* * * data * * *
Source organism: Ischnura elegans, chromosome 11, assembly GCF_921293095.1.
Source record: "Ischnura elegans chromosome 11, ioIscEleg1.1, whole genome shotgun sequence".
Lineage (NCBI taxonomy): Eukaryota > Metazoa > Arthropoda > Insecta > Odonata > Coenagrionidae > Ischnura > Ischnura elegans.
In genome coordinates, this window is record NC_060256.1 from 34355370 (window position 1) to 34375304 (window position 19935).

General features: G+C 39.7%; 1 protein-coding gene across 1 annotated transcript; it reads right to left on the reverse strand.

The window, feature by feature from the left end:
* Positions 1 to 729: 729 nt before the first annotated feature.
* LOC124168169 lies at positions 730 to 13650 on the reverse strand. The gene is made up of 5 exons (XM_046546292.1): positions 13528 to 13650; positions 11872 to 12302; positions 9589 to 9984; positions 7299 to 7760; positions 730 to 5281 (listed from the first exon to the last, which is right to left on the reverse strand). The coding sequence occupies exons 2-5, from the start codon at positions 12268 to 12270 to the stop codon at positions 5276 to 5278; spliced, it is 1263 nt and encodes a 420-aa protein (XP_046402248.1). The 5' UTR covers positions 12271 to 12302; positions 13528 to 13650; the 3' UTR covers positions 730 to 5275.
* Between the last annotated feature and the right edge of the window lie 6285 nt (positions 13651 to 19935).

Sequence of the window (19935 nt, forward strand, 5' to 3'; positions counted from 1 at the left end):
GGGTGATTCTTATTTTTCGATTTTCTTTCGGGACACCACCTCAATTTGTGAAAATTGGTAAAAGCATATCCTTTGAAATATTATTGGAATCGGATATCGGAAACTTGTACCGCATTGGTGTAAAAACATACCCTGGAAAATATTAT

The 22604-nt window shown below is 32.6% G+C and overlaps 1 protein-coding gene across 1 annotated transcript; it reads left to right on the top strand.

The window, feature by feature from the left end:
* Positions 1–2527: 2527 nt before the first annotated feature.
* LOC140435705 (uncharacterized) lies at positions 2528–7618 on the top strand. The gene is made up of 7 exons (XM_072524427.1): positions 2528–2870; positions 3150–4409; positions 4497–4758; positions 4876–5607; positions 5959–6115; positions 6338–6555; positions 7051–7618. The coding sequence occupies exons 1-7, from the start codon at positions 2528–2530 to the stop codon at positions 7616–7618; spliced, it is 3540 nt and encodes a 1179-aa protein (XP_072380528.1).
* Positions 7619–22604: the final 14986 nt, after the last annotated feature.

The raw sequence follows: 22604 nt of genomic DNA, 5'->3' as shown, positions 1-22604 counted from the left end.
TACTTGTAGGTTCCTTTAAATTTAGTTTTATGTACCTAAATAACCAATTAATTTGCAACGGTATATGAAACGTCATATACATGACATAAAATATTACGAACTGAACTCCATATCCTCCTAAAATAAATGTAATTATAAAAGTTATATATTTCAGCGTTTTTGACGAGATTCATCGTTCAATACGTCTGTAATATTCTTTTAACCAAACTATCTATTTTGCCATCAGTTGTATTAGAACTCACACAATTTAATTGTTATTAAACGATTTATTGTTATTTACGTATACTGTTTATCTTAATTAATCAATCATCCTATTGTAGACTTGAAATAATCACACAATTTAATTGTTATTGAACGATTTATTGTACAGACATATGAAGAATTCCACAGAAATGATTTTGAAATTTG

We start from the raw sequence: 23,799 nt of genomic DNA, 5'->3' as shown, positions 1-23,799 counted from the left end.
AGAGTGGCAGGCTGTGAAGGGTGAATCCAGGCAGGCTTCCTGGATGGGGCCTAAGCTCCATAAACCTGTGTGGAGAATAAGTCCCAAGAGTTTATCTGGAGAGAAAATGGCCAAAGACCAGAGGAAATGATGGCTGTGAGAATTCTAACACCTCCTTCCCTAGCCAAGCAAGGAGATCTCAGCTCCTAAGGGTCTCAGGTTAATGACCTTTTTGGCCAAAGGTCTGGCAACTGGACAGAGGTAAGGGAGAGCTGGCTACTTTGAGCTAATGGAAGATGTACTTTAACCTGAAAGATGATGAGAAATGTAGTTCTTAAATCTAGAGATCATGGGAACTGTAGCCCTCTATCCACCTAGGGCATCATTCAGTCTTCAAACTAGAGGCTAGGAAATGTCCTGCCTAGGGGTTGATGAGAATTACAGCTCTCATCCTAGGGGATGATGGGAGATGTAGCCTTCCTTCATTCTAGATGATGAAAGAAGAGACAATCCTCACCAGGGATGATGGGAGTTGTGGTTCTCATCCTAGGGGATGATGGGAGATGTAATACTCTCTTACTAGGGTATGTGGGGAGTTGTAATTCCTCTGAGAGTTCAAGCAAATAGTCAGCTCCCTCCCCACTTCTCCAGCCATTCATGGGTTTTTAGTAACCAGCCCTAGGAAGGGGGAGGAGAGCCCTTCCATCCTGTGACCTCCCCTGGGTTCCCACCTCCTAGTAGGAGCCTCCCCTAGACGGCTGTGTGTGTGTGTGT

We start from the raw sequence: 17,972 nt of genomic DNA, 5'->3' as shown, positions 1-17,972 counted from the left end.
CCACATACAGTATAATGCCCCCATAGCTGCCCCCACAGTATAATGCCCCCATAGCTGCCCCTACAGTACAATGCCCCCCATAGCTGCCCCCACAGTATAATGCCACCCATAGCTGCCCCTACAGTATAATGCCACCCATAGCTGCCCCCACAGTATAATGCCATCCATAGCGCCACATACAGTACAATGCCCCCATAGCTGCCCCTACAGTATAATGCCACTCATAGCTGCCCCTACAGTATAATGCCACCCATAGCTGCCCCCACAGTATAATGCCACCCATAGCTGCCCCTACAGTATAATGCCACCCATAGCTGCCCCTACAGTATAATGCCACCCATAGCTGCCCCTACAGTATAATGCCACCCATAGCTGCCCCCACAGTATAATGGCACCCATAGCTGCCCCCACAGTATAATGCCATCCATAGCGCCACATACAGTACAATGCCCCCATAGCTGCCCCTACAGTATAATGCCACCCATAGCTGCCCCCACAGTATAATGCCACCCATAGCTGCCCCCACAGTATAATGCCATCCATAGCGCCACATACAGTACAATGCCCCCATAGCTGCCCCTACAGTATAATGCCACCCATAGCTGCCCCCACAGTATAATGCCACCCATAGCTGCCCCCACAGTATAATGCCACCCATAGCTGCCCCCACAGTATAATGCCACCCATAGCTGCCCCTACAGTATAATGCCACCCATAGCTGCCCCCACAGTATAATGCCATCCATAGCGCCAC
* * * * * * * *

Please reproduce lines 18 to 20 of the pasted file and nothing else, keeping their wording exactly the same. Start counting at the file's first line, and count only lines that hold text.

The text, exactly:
TACTTGTAGGTTCCTTTAAATTTAGTTTTATGTACCTAAATAACCAATTAATTTGCAACGGTATATGAAACGTCATATACATGACATAAAATATTACGAACTGAACTCCATATCCTCCTAAAATAAATGTAATTATAAAAGTTATATATTTCAGCGTTTTTGACGAGATTCATCGTTCAATACGTCTGTAATATTCTTTTAACCAAACTATCTATTTTGCCATCAGTTGTATTAGAACTCACACAATTTAATTGTTATTAAACGATTTATTGTTATTTACGTATACTGTTTATCTTAATTAATCAATCATCCTATTGTAGACTTGAAATAATCACACAATTTAATTGTTATTGAACGATTTATTGTACAGACATATGAAGAATTCCACAGAAATGATTTTGAAATTTG

We start from the raw sequence: 23,799 nt of genomic DNA, 5'->3' as shown, positions 1-23,799 counted from the left end.
AGAGTGGCAGGCTGTGAAGGGTGAATCCAGGCAGGCTTCCTGGATGGGGCCTAAGCTCCATAAACCTGTGTGGAGAATAAGTCCCAAGAGTTTATCTGGAGAGAAAATGGCCAAAGACCAGAGGAAATGATGGCTGTGAGAATTCTAACACCTCCTTCCCTAGCCAAGCAAGGAGATCTCAGCTCCTAAGGGTCTCAGGTTAATGACCTTTTTGGCCAAAGGTCTGGCAACTGGACAGAGGTAAGGGAGAGCTGGCTACTTTGAGCTAATGGAAGATGTACTTTAACCTGAAAGATGATGAGAAATGTAGTTCTTAAATCTAGAGATCATGGGAACTGTAGCCCTCTATCCACCTAGGGCATCATTCAGTCTTCAAACTAGAGGCTAGGAAATGTCCTGCCTAGGGGTTGATGAGAATTACAGCTCTCATCCTAGGGGATGATGGGAGATGTAGCCTTCCTTCATTCTAGATGATGAAAGAAGAGACAATCCTCACCAGGGATGATGGGAGTTGTGGTTCTCATCCTAGGGGATGATGGGAGATGTAATACTCTCTTACTAGGGTATGTGGGGAGTTGTAATTCCTCTGAGAGTTCAAGCAAATAGTCAGCTCCCTCCCCACTTCTCCAGCCATTCATGGGTTTTTAGTAACCAGCCCTAGGAAGGGGGAGGAGAGCCCTTCCATCCTGTGACCTCCCCTGGGTTCCCACCTCCTAGTAGGAGCCTCCCCTAGACGGCTGTGTGTGTGTGTGT